Former U.S. Attorney Jenny Durkan and urban planner Cary Moon will face off for Seattle mayor in the November general election.
Durkan continued to hold a wide lead after new returns were released Monday afternoon, but didn't pick up as many votes in the later returns. The front runner now sits with just over 28 percent of the vote, or 51,073 votes total with around 99 percent of the vote counted.
Moon comfortably held onto her second place spot (32,001 votes; 17.6 percent).
Nikkita Oliver narrowed the gap slightly over Friday (30,337 votes; 16.68 percent); a margin of 1,664 votes now separate Moon and Oliver. It's highly unlikely she would be able to catch up with so few ballots left to be counted.
However, a campaign spokesperson said Friday Oliver is not conceding, in large part because the campaign has begun pursuing contested ballots with signature challenges.
It's estimated there are around 1,800 challenged ballots remaining in Seattle, according to a spokeswoman with King County Elections.
"As the final votes are counted, I look forward to facing either candidate and having a dialogue focused on the issues," Durkan said in a new statement on Friday.
Both Durkan and Moon said they support Oliver's efforts to address the outstanding ballot challenges. Moon said she's not yet claiming a spot in the general election.
Moon released the following statement when Friday's returns were released:
Seattle’s voters won’t let the future of our city be sunk by politics as usual, as shown by the shrinking percentage of votes for the establishment's candidate, now below 30%. With 90% of votes counted we are gaining on the other general election candidate, and we remain a full percentage point ahead of the third place candidate.
However, we are not claiming a spot in the general election today. I share Nikkita Oliver campaign's concerns that ballots of first time voters, infrequent voters, and those who face language barriers, are more frequently contested than others. That's why I'm encouraging my supporters to work with the Oliver campaign to contact voters whose ballots are contested (sign up form).
OIiver's campaign has mobilized and inspired thousands of people. Rushing forward to claim a decisive outcome while some ballots are in limbo would only create distrust. As an engineer, I know that the structure of a coalition is more important than the facade. I know it’s going to take all of us working together to ensure our city’s future is not sold to the highest bidder. We must work together to build a strong progressive coalition because so much is at stake.
Moon told KING 5 on Friday that she plans to reach out to the other candidates in the top six and hopes to build a "coalition of progressives."
Durkan who has fought back against the label "establishment" candidate points that she has collected endorsements from both business and labor.
She received the backing of the Seattle Metro Chamber of Commerce ahead of the primary, as well as one of the most influential labor unions in the region, SEIU 775.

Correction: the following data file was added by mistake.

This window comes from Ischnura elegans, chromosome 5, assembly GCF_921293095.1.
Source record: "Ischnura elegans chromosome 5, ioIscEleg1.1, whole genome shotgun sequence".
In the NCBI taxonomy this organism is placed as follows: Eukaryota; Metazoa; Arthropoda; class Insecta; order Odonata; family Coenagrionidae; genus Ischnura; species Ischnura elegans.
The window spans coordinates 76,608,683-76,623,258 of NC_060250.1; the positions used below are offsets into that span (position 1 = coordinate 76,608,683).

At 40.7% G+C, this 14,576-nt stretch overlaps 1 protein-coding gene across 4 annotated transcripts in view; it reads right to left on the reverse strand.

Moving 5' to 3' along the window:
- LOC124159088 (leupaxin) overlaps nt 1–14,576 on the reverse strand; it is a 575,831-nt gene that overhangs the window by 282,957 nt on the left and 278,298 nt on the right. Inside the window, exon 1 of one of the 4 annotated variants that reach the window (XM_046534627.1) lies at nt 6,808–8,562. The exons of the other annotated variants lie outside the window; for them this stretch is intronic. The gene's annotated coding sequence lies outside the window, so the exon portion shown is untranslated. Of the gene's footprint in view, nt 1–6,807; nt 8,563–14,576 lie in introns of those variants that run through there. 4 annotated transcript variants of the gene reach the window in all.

"It's disappointing that Cary Moon is already engaging in divisive attacks," said a spokeswoman for Jenny Durkan in response to Moon's comments on Friday.
"Jenny already built a broad coalition of supporters - from labor to environmentalists to young people - who are supporting her because of her lifelong work on progressive causes and record of making systemic reforms. She will continue to listen to all the voters and bring them into the process," the statement continued.
Oliver, who's running under the newly formed Seattle People's Party, said regardless of who ends up in second, her campaign already feels it's achieved success.
"The conversation this election has been drastically different than any conversation we’ve ever seen in this city, and we’ve really been able to push the issues that marginalized communities and disenfranchised communities are thinking about on a daily basis, and for us, that’s an incredible win," said Oliver.
Rounding out the top six candidates, former State Rep. Jessyn Farrell has 22,828 votes (12.55 percent), State Sen. Bob Hasegawa has 15,326 votes (8.43 percent), and former mayor Mike McGinn has 11,856 votes (6.52 percent).
Twenty one candidates appeared on the primary ballot in what could be one of the most competitive races for mayor in recent history.
The race for mayor took a dramatic turn in May when Mayor Ed Murray announced he would not seek re-election, facing a civil suit alleging sexual abuse in the 1980s.
The mayor’s accuser has since dropped the suit, saying he wants to wait until Murray is out of office to pursue the case. Murray has denied all wrongdoing.
Prior to the allegations surfacing, Murray was considered a strong favorite to win a second term. After briefly weighing a write-in campaign in June, he decided to instead endorse Jenny Durkan.
Related: Will endorsements make a difference?
The six top candidates spent the past several weeks on a tour of candidate forums, community events and on the campaign trail in all corners of the city.
Candidates have also raised more than $1 million in campaign contributions. Durkan leads the money race with more than $458,000, followed by Moon at nearly $152,000, Farrell at nearly $123,000 and Oliver with nearly $121,000.
The top issues in the race include homelessness, housing affordability, transportation, and police accountability and reform.
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